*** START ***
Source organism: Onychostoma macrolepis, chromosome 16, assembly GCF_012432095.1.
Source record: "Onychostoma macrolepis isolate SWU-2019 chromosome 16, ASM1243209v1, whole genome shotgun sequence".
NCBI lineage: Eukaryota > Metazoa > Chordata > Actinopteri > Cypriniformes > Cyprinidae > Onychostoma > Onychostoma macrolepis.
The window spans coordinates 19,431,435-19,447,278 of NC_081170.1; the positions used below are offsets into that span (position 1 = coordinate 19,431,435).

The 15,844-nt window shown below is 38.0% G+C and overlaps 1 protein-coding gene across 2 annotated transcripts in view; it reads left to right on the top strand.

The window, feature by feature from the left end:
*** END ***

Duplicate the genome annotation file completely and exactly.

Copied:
Source organism: Onychostoma macrolepis, chromosome 16, assembly GCF_012432095.1.
Source record: "Onychostoma macrolepis isolate SWU-2019 chromosome 16, ASM1243209v1, whole genome shotgun sequence".
NCBI lineage: Eukaryota > Metazoa > Chordata > Actinopteri > Cypriniformes > Cyprinidae > Onychostoma > Onychostoma macrolepis.
The window spans coordinates 19,431,435-19,447,278 of NC_081170.1; the positions used below are offsets into that span (position 1 = coordinate 19,431,435).

The 15,844-nt window shown below is 38.0% G+C and overlaps 1 protein-coding gene across 2 annotated transcripts in view; it reads left to right on the top strand.

The window, feature by feature from the left end: